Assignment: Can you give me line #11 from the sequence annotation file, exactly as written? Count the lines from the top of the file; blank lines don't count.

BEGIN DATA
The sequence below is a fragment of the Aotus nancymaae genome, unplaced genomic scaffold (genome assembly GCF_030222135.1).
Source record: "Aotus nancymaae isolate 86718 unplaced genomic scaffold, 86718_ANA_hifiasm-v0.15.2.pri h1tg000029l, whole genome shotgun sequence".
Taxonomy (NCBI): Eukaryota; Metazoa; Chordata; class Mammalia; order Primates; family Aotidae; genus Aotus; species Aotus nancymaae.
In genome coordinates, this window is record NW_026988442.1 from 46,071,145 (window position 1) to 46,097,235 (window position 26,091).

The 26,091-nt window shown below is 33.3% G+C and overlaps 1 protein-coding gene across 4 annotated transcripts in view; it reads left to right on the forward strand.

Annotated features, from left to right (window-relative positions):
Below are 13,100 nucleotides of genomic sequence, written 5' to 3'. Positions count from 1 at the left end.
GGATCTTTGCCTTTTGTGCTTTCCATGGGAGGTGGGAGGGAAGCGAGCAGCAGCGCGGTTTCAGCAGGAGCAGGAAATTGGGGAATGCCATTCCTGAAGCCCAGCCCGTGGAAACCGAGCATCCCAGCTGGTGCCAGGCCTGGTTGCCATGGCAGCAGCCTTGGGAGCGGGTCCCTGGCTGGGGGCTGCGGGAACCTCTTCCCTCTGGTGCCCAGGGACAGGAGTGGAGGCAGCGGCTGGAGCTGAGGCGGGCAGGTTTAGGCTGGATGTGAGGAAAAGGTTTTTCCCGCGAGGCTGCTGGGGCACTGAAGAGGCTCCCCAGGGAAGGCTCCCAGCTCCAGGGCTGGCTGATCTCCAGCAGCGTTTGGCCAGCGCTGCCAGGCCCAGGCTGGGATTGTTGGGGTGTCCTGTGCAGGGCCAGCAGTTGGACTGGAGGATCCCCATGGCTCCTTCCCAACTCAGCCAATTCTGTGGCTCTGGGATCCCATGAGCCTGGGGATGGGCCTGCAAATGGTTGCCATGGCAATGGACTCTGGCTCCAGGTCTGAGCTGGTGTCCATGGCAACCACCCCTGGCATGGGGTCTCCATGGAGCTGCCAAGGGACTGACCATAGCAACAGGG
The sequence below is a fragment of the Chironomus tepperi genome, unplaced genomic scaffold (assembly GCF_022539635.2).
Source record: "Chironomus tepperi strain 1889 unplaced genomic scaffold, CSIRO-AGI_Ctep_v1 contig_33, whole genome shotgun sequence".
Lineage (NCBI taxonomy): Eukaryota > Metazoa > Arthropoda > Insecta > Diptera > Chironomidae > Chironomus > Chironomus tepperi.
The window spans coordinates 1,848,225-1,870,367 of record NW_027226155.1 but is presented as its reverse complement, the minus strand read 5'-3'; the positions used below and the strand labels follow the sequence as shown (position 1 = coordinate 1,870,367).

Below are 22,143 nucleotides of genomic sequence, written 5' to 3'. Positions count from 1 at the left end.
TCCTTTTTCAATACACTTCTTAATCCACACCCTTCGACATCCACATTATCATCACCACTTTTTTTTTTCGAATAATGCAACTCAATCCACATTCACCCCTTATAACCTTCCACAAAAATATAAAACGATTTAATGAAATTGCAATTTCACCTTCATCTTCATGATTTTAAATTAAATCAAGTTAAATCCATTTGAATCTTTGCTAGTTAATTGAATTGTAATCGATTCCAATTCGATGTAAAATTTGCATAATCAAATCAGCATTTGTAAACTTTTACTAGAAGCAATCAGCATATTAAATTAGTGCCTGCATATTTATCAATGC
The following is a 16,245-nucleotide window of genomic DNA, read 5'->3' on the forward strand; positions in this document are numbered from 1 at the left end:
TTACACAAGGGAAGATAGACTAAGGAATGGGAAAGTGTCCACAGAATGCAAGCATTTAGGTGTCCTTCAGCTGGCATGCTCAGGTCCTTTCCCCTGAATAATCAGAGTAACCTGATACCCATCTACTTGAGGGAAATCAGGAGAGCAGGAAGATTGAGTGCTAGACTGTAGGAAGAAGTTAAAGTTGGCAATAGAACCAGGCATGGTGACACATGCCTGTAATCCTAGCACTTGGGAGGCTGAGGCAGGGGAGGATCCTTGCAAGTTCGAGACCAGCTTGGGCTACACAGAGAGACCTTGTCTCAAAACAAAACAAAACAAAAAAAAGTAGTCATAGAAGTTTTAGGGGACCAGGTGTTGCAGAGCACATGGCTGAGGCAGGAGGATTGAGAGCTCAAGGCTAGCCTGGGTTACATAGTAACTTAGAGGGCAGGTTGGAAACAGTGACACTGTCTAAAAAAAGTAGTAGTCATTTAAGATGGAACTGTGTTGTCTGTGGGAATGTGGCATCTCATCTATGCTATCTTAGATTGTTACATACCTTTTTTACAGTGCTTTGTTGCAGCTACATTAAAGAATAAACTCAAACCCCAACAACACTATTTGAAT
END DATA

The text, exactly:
Lineage (NCBI taxonomy): Eukaryota > Metazoa > Arthropoda > Insecta > Diptera > Chironomidae > Chironomus > Chironomus tepperi.